To mix it up, you could choose a floatplane ride one way and the Victoria Clipper ferry the other.
6) Day trips to Victoria from Vancouver
If you only have one day to dedicate to Victoria, why not opt for a guided day trip!
The advantages of this option are that the tour company will organize all of your transport and activities for you.
Plus, you’ll have a professional guide who’ll detail the rich history of the city and be on hand for any questions.
Seaplane tour to Victoria from Vancouver (with whale watching)
This sea plane and Victoria whale watching tour is offered from March to October.
What can you expect on the 10-hour tour?
- A breathtaking seaplane ride from Vancouver to Victoria (with lovely aerial views of the Gulf Islands below)
- A three-hour whale watching cruise in Victoria to look for orcas (killer whales)
- Free time to explore Victoria’s city center (maybe have afternoon tea at the Empress Hotel?)
- A seaplane ride back to Vancouver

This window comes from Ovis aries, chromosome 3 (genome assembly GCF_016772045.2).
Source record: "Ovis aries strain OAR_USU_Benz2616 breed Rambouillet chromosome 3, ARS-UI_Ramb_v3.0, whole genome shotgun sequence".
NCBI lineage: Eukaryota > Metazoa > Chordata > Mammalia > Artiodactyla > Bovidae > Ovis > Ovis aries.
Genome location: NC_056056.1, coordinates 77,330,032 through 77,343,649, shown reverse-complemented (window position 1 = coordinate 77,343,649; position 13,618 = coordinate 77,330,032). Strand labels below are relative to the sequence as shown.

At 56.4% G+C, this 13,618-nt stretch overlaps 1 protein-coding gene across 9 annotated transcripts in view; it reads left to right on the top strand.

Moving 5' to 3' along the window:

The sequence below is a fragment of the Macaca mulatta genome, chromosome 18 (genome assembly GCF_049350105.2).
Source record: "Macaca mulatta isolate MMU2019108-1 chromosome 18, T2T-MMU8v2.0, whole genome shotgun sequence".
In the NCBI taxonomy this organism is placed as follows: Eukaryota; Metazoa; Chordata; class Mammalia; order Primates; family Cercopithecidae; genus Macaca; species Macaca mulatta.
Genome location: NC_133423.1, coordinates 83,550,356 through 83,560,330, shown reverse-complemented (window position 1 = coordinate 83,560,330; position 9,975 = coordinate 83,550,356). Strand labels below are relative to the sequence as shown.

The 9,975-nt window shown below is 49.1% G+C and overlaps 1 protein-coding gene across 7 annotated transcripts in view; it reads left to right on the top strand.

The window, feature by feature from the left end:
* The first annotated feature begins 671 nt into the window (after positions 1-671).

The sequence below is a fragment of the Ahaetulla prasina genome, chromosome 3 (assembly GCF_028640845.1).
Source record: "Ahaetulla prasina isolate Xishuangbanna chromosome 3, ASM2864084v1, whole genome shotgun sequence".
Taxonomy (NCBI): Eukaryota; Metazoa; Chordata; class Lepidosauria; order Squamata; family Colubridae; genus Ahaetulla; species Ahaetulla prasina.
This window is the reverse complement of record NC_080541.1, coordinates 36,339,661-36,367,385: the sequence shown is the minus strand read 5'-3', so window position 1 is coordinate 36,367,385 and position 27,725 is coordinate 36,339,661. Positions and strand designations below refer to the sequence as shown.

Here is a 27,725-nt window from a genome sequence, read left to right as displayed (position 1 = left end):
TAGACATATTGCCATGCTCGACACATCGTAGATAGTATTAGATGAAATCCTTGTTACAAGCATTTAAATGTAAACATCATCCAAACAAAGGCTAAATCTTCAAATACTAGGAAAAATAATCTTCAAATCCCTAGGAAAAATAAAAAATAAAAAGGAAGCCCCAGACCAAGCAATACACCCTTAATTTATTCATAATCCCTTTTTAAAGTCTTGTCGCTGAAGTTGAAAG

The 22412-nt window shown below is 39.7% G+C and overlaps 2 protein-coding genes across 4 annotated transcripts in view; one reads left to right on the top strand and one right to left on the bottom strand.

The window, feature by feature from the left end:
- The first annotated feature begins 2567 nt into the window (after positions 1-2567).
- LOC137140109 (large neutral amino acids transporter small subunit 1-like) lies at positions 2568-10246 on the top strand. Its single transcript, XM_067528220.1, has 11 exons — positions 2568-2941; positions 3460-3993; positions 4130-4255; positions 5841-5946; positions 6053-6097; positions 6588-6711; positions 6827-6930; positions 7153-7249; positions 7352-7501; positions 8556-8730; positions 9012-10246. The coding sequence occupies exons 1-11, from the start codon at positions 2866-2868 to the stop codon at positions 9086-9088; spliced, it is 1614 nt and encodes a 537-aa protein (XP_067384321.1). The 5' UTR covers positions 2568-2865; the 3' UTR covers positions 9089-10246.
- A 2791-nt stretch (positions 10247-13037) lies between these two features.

Butchart gardens tour from Vancouver (by ferry)
If you’re a garden lover, you’ll love visiting the world-famous Butchart Gardens.
We’re written a complete guide on the best day tours of Butchart Gardens from Vancouver (and Seattle). So check that out for details.
For example, you might like this full-day tour to Victoria and Butchart Gardens by mini-coach and ferry.
- Round-trip transportation from Vancouver to Victoria by BC Ferry
- Mini-bus transfers from downtown Vancouver to the Tsawwassen ferry terminal (and return)
- Mini-bus transportation on Vancouver Island
- A guided tour of Victoria
- Three hours of free time to explore Victoria on your own
- Entrance tickets and time to stroll the 55-acres of flowering gardens at Butchart Gardens
While this is a long day trip to Victoria (13 hours), it’s absolutely worth it if you won’t get another chance to see Victoria.
Seaplane to Victoria with Butchart Gardens tour
You can also visit Butchart Gardens on a seaplane flight tour from Vancouver. This exciting day tour includes:
- Roundtrip seaplane flights between Vancouver and Victoria
- Free time in Victoria